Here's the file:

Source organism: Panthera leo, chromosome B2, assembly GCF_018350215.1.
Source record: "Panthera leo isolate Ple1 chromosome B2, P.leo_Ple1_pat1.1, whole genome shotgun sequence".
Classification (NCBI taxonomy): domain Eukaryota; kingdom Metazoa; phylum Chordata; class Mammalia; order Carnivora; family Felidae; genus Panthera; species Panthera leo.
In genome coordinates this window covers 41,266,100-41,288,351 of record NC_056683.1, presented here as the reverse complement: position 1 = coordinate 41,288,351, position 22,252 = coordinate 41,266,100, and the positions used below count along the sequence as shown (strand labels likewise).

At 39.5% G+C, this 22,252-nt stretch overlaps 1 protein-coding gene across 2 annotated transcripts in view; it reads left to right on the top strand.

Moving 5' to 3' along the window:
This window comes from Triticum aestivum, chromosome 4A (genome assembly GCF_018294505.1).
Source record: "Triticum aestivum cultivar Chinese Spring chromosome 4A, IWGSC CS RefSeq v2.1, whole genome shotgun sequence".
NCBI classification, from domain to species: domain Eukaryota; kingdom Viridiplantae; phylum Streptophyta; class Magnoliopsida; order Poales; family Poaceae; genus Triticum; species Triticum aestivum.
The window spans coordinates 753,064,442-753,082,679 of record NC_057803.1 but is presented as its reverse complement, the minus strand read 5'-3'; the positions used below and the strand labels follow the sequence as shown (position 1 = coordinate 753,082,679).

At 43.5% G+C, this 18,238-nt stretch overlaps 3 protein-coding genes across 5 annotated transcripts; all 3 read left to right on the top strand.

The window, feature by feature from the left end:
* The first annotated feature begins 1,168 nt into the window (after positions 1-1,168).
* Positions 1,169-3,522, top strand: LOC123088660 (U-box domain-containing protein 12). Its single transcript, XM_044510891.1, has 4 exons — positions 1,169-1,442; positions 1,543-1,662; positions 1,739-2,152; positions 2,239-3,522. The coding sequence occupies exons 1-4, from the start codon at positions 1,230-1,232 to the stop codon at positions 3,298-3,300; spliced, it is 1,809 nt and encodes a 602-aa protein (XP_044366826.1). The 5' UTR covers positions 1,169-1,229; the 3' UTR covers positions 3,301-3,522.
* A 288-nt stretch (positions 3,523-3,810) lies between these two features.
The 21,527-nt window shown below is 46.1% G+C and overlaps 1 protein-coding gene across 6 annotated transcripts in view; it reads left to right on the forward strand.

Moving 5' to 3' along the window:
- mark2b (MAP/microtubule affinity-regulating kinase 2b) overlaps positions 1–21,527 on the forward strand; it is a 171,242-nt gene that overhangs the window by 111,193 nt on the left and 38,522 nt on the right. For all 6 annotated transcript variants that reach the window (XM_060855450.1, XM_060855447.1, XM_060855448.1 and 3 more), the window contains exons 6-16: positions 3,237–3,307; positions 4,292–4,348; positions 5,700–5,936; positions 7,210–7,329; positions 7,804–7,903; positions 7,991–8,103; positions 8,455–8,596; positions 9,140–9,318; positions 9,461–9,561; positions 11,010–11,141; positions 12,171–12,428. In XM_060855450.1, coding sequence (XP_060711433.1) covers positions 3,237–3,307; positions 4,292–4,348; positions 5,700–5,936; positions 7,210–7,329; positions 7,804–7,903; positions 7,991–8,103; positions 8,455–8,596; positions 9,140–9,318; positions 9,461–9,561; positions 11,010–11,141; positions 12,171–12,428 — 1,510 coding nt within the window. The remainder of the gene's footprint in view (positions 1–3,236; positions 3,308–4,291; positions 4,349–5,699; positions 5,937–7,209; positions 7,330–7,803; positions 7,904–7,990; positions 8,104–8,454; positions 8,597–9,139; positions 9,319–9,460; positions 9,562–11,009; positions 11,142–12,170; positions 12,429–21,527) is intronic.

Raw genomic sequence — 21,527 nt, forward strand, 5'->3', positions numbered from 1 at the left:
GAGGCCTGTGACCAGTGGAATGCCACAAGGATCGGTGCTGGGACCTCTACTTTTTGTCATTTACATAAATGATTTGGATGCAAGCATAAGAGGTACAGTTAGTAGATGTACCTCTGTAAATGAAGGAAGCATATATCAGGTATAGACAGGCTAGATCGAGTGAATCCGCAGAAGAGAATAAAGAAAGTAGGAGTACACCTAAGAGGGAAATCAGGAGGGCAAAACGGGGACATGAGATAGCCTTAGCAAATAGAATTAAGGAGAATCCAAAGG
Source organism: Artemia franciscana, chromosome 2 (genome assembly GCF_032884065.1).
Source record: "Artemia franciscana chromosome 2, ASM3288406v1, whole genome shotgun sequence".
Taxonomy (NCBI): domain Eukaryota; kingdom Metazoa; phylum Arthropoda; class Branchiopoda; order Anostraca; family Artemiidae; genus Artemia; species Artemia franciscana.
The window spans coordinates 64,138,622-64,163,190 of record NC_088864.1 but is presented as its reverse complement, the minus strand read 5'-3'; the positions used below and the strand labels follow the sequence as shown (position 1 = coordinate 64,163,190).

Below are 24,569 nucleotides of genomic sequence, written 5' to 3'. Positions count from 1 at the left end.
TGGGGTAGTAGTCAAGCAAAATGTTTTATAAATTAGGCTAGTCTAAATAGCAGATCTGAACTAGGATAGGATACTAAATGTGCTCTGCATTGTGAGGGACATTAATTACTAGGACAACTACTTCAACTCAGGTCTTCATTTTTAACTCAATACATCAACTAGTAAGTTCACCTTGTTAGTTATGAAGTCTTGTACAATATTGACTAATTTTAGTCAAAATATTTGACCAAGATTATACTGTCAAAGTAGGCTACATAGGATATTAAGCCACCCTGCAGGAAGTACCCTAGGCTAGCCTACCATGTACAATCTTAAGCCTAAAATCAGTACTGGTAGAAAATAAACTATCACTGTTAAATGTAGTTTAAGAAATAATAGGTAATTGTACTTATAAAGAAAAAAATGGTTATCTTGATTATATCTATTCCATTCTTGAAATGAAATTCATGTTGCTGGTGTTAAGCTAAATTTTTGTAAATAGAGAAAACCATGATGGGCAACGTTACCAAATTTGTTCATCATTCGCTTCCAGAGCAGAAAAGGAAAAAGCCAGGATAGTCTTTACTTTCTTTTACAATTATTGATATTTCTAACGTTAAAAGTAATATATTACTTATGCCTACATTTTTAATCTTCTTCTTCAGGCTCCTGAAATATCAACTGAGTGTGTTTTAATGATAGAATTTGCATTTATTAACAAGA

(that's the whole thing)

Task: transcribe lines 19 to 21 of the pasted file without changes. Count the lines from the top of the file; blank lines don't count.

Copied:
Raw genomic sequence — 21,527 nt, forward strand, 5'->3', positions numbered from 1 at the left:
GAGGCCTGTGACCAGTGGAATGCCACAAGGATCGGTGCTGGGACCTCTACTTTTTGTCATTTACATAAATGATTTGGATGCAAGCATAAGAGGTACAGTTAGTAGATGTACCTCTGTAAATGAAGGAAGCATATATCAGGTATAGACAGGCTAGATCGAGTGAATCCGCAGAAGAGAATAAAGAAAGTAGGAGTACACCTAAGAGGGAAATCAGGAGGGCAAAACGGGGACATGAGATAGCCTTAGCAAATAGAATTAAGGAGAATCCAAAGG
Source organism: Artemia franciscana, chromosome 2 (genome assembly GCF_032884065.1).